Author

Kira Witkin's picture

Kira Witkin

Date

2013-04-16 15:39

It’s not just journalism hatchlings giving this business model a try: Gawker, Forbes and Complex all tie reporters’ paychecks to web traffic, Josh Sternberg of Digiday reported.

Complex’s approach shatters the wall between advertising and editorial: Editors are paid a percentage of the company’s revenue. Their salaries also take into account their sections’ pageviews and social media action, according to Sternberg.

“You want editors understanding the business side and their pains, and vice versa,” Complex CEO Rich Antoniello told Sternberg. “We try to have everyone, not only aware, but have skin in as many games as absolutely possible. When people know the totality of the business and run in the same direction, it makes it more effective.”

Author

Kira Witkin's picture

Kira Witkin

Date

2013-04-11 15:44

With this trend in mind, author-specific paywalls are becoming an increasingly attractive option for news organizations.

“Many readers — particularly younger ones — consume media based not on corporate brands but on individual writers that they feel a connection to, and I would argue that is becoming the norm,” paidContent’s Mathew Ingram recently wrote. “We read the New York Times as much for Tom Friedman or Nick Kristof as we do because it is the NYT.”

Author

Kira Witkin's picture

Kira Witkin

Date

2013-04-09 15:29

Creator Rob Wijnberg told The Editor's Weblog he originally thought De Correspondent had a 50 percent chance of meeting its goal of 15,000 members. But as of Thursday, more than 17,000 people have shelled out €60 for an annual subscription to the news site, set to launch in September. According to the site, 48 members have additionally donated €1,000 or more to fund the project.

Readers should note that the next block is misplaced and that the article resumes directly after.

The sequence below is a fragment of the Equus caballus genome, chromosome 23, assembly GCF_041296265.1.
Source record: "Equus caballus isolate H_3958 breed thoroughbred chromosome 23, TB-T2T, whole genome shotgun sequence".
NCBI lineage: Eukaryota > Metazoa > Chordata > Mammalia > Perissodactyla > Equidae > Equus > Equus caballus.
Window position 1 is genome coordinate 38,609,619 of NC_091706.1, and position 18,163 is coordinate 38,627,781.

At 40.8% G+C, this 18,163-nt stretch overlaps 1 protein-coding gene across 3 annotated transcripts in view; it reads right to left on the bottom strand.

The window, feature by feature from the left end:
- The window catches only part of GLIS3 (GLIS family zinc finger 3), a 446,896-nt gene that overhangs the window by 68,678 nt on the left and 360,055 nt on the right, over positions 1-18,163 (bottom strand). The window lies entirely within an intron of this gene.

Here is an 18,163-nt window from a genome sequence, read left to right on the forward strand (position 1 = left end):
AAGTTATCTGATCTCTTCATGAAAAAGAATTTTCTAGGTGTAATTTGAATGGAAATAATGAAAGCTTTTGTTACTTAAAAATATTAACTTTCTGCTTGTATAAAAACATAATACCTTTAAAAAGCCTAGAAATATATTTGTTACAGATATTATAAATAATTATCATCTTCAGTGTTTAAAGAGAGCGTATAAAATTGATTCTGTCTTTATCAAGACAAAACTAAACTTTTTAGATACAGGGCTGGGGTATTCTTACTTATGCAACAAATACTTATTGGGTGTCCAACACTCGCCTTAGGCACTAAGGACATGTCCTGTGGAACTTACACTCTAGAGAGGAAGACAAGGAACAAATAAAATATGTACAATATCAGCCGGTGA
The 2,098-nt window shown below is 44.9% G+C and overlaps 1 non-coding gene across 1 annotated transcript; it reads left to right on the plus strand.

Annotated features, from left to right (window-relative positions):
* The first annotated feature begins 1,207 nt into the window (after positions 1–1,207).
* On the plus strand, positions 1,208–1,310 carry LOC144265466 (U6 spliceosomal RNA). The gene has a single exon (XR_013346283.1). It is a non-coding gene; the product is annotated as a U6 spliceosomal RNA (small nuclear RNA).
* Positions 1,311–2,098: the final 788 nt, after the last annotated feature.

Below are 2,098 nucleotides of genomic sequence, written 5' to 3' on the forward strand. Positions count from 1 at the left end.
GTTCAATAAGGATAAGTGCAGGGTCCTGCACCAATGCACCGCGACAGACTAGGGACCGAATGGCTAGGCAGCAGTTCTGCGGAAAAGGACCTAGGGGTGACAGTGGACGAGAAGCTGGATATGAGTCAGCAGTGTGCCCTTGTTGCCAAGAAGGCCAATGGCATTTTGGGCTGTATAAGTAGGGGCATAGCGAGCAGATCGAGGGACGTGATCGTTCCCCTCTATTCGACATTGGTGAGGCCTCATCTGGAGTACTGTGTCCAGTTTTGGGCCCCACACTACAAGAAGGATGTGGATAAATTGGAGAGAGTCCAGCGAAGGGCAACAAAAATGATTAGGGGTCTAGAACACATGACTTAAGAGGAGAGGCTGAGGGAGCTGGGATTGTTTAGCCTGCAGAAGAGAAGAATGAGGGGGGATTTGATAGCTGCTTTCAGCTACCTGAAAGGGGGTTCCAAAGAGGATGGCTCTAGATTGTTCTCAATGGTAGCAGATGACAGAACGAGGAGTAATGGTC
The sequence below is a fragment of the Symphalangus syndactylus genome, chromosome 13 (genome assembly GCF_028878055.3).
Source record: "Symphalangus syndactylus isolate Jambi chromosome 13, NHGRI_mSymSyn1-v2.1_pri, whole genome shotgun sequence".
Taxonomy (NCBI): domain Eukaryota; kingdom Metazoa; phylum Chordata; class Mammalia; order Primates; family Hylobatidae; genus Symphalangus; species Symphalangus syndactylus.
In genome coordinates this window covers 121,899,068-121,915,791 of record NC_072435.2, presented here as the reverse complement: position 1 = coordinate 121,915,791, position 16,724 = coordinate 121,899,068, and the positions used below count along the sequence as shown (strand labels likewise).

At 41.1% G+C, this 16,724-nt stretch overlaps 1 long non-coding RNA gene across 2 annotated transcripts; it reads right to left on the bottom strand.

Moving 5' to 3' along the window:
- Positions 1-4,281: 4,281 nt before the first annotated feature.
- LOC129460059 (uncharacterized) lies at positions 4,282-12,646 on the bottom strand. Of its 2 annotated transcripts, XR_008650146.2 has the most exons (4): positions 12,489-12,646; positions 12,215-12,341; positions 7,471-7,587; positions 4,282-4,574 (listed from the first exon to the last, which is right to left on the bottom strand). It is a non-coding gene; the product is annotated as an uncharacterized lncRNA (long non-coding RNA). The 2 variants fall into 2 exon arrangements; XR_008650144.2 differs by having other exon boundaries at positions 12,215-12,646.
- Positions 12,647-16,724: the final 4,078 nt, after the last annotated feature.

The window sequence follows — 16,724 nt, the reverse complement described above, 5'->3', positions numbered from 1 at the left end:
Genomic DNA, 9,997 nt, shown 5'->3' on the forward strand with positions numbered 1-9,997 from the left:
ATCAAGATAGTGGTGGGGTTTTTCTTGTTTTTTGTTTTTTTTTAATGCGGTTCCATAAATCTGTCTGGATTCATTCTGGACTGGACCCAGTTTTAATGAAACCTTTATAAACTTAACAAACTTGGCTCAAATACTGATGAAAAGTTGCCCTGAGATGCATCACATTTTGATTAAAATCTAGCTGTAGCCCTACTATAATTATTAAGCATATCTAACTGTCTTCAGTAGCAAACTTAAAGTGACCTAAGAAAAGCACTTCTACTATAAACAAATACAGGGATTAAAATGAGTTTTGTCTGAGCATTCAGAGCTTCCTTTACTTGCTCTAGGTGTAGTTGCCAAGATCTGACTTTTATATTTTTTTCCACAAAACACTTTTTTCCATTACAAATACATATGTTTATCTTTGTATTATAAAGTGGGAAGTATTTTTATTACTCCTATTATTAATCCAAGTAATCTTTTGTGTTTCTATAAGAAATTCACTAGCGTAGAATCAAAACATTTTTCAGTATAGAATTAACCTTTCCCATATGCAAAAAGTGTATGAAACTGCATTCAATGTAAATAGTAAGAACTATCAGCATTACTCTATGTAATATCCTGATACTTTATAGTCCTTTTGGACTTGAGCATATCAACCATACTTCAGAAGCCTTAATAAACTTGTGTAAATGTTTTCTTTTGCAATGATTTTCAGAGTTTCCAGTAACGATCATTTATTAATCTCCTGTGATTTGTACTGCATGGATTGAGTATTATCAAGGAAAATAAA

“We were overwhelmed, especially by how fast it was and especially by how much enthusiasm people showed for the initiative,” Wijnberg said. “People really mailed us lots of letters and tweets and everything saying that ‘I’m so glad you started this.’ We didn’t expect that.”

While this sort of drive is unusual, it is not unprecedented. Several years ago Italian newspaper Il Fatto Quotidiano similarly preemptively fundraised, and collected €5 million from 30,000 advance subscribers in 3 months.

De Correspondent has been in the works since Wijnberg quit his job as editor of Dutch national newspaper NRC Next in September. He said he noticed how people are “hounded by news” — often “struck by the same news from all different directions.”

Author

Kira Witkin's picture

Kira Witkin

Date

2013-04-04 17:48

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The World Editors Forum is the organization within the World Association of Newspapers devoted to newspaper editors worldwide. The Editors Weblog (www.editorsweblog.org), launched in January 2004, is a WEF initiative designed to facilitate the diffusion of information relevant to newspapers and their editors.